Wood repairs on a Devon interior.

Discussion in 'Camper Conversions' started by brothernumberone, Jan 6, 2014.

  1. Hello all. I've just got an old Moonraker interior, not the later chipboard type, but the early 70's ply sort. The wood seems to be ply with a veneer. It's damaged in a few places.Is it possible to replace it, is it the sort of job someone with zero woodworking skills can do, and lastly, what sort of varnish should I use? Is it possible to get a nice smooth finish without brush marks?
    Buddy Hawks and CollyP like this.
  2. :TTIWWP:

    (I've never used that before :) )
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  3. Is it a real wood veneer or laminate? Post some pics and I can have a look.
  4. Here's a few pics. There's a small amount of water damage from a leaking tailgate seal which had cracked the veneer.


    Buddy Hawks likes this.
  5. You can remove and re-vanish it quite easily. Just be careful on the veneers as it'll only be around a mill thick and very easy to go through the wood will be fine and you can give it a bit more pressure. Treat it like sanding body work down. I would start with around a 100 grit to remove the bulk till it starts breaking through to wood then move on to 180 grit. Maybe polish it of with 240. You'll need to do it by hand with a block and watch edges as that's where you'll burn through first.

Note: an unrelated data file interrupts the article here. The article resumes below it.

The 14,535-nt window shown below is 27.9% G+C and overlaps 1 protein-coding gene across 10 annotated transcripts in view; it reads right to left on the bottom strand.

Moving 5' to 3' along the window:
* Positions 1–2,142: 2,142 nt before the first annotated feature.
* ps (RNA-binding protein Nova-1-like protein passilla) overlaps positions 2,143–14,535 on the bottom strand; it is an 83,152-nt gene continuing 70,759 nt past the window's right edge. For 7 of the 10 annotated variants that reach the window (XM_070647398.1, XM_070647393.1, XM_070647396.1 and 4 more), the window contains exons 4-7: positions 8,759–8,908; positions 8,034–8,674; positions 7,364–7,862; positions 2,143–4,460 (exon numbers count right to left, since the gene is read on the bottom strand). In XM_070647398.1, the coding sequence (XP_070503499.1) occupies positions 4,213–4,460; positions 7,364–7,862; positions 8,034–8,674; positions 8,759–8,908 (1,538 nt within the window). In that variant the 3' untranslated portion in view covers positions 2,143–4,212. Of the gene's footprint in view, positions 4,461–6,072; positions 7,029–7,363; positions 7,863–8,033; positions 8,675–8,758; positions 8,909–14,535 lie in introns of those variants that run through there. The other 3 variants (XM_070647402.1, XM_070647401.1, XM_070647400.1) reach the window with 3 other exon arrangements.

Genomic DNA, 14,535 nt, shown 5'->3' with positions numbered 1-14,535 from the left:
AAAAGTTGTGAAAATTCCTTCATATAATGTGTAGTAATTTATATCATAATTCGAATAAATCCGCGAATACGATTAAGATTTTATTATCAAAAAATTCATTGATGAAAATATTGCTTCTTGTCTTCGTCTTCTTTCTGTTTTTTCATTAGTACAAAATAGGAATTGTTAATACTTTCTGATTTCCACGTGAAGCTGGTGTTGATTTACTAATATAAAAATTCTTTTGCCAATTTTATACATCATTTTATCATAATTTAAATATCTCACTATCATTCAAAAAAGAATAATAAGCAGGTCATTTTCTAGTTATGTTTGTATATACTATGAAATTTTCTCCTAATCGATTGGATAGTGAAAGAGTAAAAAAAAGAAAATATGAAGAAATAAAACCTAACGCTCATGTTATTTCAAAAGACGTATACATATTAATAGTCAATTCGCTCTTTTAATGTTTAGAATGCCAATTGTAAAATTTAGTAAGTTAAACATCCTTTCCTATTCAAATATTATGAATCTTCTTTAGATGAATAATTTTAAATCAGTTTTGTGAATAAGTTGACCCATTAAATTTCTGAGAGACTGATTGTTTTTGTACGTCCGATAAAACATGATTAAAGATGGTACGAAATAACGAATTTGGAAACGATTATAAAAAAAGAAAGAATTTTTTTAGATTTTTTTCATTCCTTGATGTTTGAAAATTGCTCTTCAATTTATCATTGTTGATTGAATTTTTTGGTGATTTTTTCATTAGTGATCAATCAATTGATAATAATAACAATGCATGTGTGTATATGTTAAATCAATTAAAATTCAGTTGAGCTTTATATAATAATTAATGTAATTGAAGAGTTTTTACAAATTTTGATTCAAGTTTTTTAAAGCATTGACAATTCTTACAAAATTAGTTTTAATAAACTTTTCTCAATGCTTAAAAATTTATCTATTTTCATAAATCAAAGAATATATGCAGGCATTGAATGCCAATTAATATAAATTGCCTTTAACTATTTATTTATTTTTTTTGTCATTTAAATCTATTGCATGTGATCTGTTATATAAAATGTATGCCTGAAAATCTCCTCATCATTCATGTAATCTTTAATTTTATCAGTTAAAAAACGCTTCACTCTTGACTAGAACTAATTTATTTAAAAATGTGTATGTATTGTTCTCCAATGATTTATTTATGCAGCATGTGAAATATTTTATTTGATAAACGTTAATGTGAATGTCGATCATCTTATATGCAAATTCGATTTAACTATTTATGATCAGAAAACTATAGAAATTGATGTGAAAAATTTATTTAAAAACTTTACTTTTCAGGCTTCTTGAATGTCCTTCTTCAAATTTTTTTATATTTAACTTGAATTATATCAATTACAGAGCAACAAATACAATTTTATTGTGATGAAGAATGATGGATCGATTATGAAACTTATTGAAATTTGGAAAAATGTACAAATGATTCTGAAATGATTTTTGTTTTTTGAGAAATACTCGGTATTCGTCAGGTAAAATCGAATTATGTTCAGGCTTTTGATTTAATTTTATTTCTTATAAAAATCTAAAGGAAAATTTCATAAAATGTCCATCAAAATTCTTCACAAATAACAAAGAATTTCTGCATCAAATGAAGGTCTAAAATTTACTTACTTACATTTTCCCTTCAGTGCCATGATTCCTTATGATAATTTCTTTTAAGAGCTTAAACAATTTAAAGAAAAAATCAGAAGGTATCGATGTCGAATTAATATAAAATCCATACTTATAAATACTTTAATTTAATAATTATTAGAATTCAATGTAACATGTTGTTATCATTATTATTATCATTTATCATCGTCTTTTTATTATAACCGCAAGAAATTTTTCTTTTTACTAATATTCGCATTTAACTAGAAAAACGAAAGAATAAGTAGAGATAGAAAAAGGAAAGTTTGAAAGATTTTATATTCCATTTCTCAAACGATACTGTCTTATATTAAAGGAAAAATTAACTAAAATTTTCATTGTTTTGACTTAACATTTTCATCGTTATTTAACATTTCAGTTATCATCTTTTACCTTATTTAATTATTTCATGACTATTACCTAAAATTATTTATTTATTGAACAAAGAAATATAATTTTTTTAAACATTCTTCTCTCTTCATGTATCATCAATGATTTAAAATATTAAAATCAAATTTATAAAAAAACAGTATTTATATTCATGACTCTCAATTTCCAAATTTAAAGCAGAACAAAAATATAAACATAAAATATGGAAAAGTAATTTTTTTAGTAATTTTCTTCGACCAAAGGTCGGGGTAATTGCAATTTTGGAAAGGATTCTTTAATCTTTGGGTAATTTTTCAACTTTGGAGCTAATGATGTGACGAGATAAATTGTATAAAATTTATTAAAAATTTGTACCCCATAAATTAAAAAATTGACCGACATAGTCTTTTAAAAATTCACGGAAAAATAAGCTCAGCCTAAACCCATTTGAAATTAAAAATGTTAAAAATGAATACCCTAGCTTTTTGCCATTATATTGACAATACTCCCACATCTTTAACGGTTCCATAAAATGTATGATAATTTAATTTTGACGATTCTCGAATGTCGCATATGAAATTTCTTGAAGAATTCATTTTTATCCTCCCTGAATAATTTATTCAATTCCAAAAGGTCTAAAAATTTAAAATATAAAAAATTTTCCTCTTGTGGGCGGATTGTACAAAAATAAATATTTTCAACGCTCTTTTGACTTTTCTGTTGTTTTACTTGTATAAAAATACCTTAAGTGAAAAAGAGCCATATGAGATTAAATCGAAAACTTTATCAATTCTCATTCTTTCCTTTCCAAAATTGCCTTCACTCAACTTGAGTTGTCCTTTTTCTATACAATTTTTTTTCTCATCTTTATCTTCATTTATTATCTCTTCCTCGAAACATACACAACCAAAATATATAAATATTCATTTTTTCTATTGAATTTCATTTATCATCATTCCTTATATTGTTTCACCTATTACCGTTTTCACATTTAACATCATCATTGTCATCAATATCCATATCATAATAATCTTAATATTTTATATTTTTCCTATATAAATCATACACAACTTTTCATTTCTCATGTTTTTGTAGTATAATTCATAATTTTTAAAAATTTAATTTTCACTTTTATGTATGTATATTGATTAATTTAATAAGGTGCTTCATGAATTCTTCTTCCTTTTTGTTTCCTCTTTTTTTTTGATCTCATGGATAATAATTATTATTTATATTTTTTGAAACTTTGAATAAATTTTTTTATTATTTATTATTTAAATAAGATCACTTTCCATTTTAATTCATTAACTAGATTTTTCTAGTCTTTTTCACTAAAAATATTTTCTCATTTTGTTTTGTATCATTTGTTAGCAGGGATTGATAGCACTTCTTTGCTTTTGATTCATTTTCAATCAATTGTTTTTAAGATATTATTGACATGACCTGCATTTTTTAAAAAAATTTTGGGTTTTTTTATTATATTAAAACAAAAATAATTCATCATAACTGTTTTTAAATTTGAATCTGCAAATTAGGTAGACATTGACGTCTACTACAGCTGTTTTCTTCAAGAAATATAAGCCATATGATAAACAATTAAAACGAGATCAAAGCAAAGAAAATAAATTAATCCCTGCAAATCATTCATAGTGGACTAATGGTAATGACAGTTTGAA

As far as the veneer goes tricky one without seeing it but it won't be the easiest job, just time consuming.
    I would look at removing as much as I can with a scraper and chisel then sand the last bits of with sand paper.

    Then you'll need to get the veneer cut it roughly to shape and glue it on, will be tricky where you have to but an edge up. Use contact adhesive wait for it to dry then you can lay batons on it to position the veneer but dinMt allow to touch you only get one chance. Start at the edge you need perfect and roll it on from there removing batons as you go. Then you can trim all the edges after.

    Vanishing it, I was always taught to lay it in lay it off. Make sense? Never did to me but basic terms not too thick on them remove excess from brush and try to remove any excess of wood! Never been a great painter spraying is much easier. But you can't spray vanish.

    Hope it helps don't think I've missed much!!

    I'm sure others will have different methods but without seeing it this is how I could look at attacking it.
  6. Looking again some bits might strip down so your left with oak and ply, in that case it'll be easier. Depends on glue strengths and pins ect.

    Measure the ply sizes before trying to strip it and then you can cut it as near to the edge as you can then you can just split it ply layers off till your left with near wood and you can par the last bit off.

    Then rebuild it as it came apart.
  7. Brilliant, thanks for that. Can you flat varnish like paint, build it up then wet and dry it to give a smooth finish?
  8. Yes you'll need to so it keys, not too fine, but depends on sheen you use. As I say vanish isn't my full forte, but the higher the gloss the more the scratches show so the high grade it needs sanding.